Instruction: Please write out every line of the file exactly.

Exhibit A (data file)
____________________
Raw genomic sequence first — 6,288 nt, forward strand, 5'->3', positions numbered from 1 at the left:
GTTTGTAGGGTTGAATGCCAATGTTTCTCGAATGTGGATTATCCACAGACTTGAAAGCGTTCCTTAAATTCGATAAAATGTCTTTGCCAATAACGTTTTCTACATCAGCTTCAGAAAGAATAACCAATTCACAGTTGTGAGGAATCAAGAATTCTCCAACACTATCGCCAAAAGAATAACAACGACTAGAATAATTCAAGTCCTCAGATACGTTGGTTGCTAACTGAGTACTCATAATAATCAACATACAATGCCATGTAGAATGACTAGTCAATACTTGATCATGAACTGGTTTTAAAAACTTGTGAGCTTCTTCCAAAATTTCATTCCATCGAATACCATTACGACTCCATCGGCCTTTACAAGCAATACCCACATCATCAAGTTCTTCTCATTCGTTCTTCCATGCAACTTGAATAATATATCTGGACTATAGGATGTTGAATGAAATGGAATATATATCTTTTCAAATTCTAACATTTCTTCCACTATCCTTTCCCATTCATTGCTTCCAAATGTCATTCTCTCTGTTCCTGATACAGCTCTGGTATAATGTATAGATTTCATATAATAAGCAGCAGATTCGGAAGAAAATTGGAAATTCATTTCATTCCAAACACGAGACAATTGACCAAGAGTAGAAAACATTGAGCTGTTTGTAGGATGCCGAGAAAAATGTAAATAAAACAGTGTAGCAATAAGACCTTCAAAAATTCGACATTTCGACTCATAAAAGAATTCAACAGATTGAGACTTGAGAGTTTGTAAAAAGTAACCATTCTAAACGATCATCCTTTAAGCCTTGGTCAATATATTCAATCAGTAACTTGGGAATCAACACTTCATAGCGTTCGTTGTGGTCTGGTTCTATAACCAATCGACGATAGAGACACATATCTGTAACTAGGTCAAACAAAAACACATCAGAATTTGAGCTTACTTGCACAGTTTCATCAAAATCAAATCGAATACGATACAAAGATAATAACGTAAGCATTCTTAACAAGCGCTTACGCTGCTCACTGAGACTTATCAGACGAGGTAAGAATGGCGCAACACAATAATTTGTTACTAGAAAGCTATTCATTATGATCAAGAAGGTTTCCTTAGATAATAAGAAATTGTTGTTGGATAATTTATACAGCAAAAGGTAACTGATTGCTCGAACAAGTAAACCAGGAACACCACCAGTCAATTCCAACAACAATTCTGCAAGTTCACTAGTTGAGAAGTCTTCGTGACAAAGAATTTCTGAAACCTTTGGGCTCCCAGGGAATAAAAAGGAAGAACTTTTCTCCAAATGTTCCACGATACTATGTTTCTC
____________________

Raw genomic sequence first — 6,288 nt, forward strand, 5'->3', positions numbered from 1 at the left:
GTTTGTAGGGTTGAATGCCAATGTTTCTCGAATGTGGATTATCCACAGACTTGAAAGCGTTCCTTAAATTCGATAAAATGTCTTTGCCAATAACGTTTTCTACATCAGCTTCAGAAAGAATAACCAATTCACAGTTGTGAGGAATCAAGAATTCTCCAACACTATCGCCAAAAGAATAACAACGACTAGAATAATTCAAGTCCTCAGATACGTTGGTTGCTAACTGAGTACTCATAATAATCAACATACAATGCCATGTAGAATGACTAGTCAATACTTGATCATGAACTGGTTTTAAAAACTTGTGAGCTTCTTCCAAAATTTCATTCCATCGAATACCATTACGACTCCATCGGCCTTTACAAGCAATACCCACATCATCAAGTTCTTCTCATTCGTTCTTCCATGCAACTTGAATAATATATCTGGACTATAGGATGTTGAATGAAATGGAATATATATCTTTTCAAATTCTAACATTTCTTCCACTATCCTTTCCCATTCATTGCTTCCAAATGTCATTCTCTCTGTTCCTGATACAGCTCTGGTATAATGTATAGATTTCATATAATAAGCAGCAGATTCGGAAGAAAATTGGAAATTCATTTCATTCCAAACACGAGACAATTGACCAAGAGTAGAAAACATTGAGCTGTTTGTAGGATGCCGAGAAAAATGTAAATAAAACAGTGTAGCAATAAGACCTTCAAAAATTCGACATTTCGACTCATAAAAGAATTCAACAGATTGAGACTTGAGAGTTTGTAAAAAGTAACCATTCTAAACGATCATCCTTTAAGCCTTGGTCAATATATTCAATCAGTAACTTGGGAATCAACACTTCATAGCGTTCGTTGTGGTCTGGTTCTATAACCAATCGACGATAGAGACACATATCTGTAACTAGGTCAAACAAAAACACATCAGAATTTGAGCTTACTTGCACAGTTTCATCAAAATCAAATCGAATACGATACAAAGATAATAACGTAAGCATTCTTAACAAGCGCTTACGCTGCTCACTGAGACTTATCAGACGAGGTAAGAATGGCGCAACACAATAATTTGTTACTAGAAAGCTATTCATTATGATCAAGAAGGTTTCCTTAGATAATAAGAAATTGTTGTTGGATAATTTATACAGCAAAAGGTAACTGATTGCTCGAACAAGTAAACCAGGAACACCACCAGTCAATTCCAACAACAATTCTGCAAGTTCACTAGTTGAGAAGTCTTCGTGACAAAGAATTTCTGAAACCTTTGGGCTCCCAGGGAATAAAAAGGAAGAACTTTTCTCCAAATGTTCCACGATACTATGTTTCTC